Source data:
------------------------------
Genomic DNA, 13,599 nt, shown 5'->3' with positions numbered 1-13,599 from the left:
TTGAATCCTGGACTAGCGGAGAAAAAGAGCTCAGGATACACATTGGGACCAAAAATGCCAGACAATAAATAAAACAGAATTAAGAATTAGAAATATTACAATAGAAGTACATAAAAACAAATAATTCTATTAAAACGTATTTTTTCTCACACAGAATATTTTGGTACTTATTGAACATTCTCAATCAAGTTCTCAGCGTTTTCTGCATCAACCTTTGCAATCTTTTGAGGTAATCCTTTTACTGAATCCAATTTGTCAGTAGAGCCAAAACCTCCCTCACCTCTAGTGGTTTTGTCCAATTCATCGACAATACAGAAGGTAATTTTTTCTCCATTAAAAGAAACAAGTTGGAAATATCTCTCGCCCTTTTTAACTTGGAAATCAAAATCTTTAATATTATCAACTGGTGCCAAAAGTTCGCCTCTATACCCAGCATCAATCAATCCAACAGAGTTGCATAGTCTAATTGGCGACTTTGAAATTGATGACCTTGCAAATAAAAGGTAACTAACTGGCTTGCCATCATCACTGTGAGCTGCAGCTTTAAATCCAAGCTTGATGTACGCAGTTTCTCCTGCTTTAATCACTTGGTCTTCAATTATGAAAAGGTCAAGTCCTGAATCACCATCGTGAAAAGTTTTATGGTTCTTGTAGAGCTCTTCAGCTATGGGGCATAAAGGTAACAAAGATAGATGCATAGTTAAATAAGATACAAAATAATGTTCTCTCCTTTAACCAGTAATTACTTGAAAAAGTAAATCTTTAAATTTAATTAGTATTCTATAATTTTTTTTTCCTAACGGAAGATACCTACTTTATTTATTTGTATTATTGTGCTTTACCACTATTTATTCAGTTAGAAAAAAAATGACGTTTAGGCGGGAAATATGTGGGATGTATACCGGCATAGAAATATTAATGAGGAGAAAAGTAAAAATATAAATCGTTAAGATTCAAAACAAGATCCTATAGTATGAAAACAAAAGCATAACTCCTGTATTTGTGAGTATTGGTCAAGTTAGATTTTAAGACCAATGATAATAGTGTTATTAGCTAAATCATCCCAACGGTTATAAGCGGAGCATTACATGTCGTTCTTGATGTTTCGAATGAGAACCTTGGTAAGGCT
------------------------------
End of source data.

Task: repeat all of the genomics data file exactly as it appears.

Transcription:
Genomic DNA, 13,599 nt, shown 5'->3' with positions numbered 1-13,599 from the left:
TTGAATCCTGGACTAGCGGAGAAAAAGAGCTCAGGATACACATTGGGACCAAAAATGCCAGACAATAAATAAAACAGAATTAAGAATTAGAAATATTACAATAGAAGTACATAAAAACAAATAATTCTATTAAAACGTATTTTTTCTCACACAGAATATTTTGGTACTTATTGAACATTCTCAATCAAGTTCTCAGCGTTTTCTGCATCAACCTTTGCAATCTTTTGAGGTAATCCTTTTACTGAATCCAATTTGTCAGTAGAGCCAAAACCTCCCTCACCTCTAGTGGTTTTGTCCAATTCATCGACAATACAGAAGGTAATTTTTTCTCCATTAAAAGAAACAAGTTGGAAATATCTCTCGCCCTTTTTAACTTGGAAATCAAAATCTTTAATATTATCAACTGGTGCCAAAAGTTCGCCTCTATACCCAGCATCAATCAATCCAACAGAGTTGCATAGTCTAATTGGCGACTTTGAAATTGATGACCTTGCAAATAAAAGGTAACTAACTGGCTTGCCATCATCACTGTGAGCTGCAGCTTTAAATCCAAGCTTGATGTACGCAGTTTCTCCTGCTTTAATCACTTGGTCTTCAATTATGAAAAGGTCAAGTCCTGAATCACCATCGTGAAAAGTTTTATGGTTCTTGTAGAGCTCTTCAGCTATGGGGCATAAAGGTAACAAAGATAGATGCATAGTTAAATAAGATACAAAATAATGTTCTCTCCTTTAACCAGTAATTACTTGAAAAAGTAAATCTTTAAATTTAATTAGTATTCTATAATTTTTTTTTCCTAACGGAAGATACCTACTTTATTTATTTGTATTATTGTGCTTTACCACTATTTATTCAGTTAGAAAAAAAATGACGTTTAGGCGGGAAATATGTGGGATGTATACCGGCATAGAAATATTAATGAGGAGAAAAGTAAAAATATAAATCGTTAAGATTCAAAACAAGATCCTATAGTATGAAAACAAAAGCATAACTCCTGTATTTGTGAGTATTGGTCAAGTTAGATTTTAAGACCAATGATAATAGTGTTATTAGCTAAATCATCCCAACGGTTATAAGCGGAGCATTACATGTCGTTCTTGATGTTTCGAATGAGAACCTTGGTAAGGCT